Pediatrics Procedure (CASD, PDA CLOSURE)

How is PDA surgery performed?

For the surgery, your child will be given medicine so that he or she will sleep and not feel any discomfort. The surgeon will make a small cut between your child’s ribs to reach the PDA. He or she will then close the PDA with stitches or clips. Complications from surgery are rare and usually short term.

How long does PDA surgery take?

The procedure takes about one to three hours The procedure usually takes one to three hours. After the procedure, your child will go to the recovery room for one to six hours to wake up from the anaesthesia.

How we treat PDAs

PDA treatment options for premature infants include:
  • Observation: Doctors will closely monitor the heart and blood vessel to determine whether the PDA is closing properly or too small to cause a problem.
  • Medication: In premature infants, an intravenous (IV) medication called indomethacin may help close a PDA.
  • Open-heart surgery: Doctors can also close a PDA through open-heart surgery, where they open the chest between the ribs to tie off or clamp the duct. Babies who have heart surgery face more risk and longer recovery time.
  • Transcatheter closure: Doctors can insert a soft, wire mesh PDA closure device through a catheter (a long, narrow tube) to stop blood flow through a PDA.

What is transcatheter PDA closure?

A transcatheter PDA closure is a minimally-invasive (non-surgical) procedure to close the ductus arteriosus. Specialized heart doctors called pediatric cardiac interventionists use a procedure called cardiac catheterization to place a small device in the vessel, which closes the PDA.

This procedure is also called “minimally-invasive PDA closure” or “PDA occlusion.” (Occlusion means blocking or closing a blood vessel.)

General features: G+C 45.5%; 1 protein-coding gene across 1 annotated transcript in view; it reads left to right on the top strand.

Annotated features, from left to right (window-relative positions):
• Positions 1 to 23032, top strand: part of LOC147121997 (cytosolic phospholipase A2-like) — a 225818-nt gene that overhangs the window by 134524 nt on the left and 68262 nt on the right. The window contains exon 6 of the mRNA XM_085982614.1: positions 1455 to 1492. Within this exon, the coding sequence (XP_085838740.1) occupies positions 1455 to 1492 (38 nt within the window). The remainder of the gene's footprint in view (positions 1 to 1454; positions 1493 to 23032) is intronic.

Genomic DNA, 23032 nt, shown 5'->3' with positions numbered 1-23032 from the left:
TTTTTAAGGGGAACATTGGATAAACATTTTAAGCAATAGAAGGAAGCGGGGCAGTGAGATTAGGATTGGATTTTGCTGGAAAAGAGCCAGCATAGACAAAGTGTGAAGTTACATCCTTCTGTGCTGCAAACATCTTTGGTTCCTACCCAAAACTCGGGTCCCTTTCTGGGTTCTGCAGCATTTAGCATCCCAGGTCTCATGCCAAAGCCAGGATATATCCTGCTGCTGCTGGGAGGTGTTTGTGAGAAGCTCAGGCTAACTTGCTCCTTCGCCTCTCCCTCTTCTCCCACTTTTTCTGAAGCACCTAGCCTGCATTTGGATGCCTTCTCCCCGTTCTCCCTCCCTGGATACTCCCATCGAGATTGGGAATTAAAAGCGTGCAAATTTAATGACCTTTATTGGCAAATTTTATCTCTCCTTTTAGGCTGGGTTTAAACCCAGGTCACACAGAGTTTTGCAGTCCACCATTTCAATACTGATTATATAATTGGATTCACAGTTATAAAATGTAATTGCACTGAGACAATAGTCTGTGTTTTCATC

Transcatheter vs. surgical closure of PDA

For many babies, a transcatheter PDA closure is usually preferable to open-heart surgery because it presents less risk and shorter recovery time. Premature babies who have surgery to close their PDA may face a difficult recovery in the Neonatal Intensive Care Unit (NICU). Babies who have the non-surgical PDA closure procedure usually recover quickly and with little disruption to their other neonatal care.

What to expect after non-surgical PDA closure

After the procedure, we will bring your baby back to the NICU where we will monitor them closely for the next 24 to 48 hours. Circulation, breathing and feeding should improve soon after the procedure.

Your baby may experience some discomfort at the catheter access point. Our care team will keep a close eye on your child to ensure they are comfortable.

Following PDA closure, we will continue to care for your baby in the NICU until they are well enough to go home.

What Is New?

  • The current study provides empirical measurements of the cost of pediatric/congenital cardiac catheterization laboratory procedures, demonstrating large‐scale differences in the cost of these procedures between hospitals that are not explained by case‐mix or procedural volume in most cases.
  • Hospitals with high costs for one procedure were more likely to also have high costs for other procedures.
  • Interhospital variation in cost is likely caused by both differences in the efficiency of the delivery of healthcare services and catastrophic adverse outcomes that result in protracted and expensive hospitalizations.

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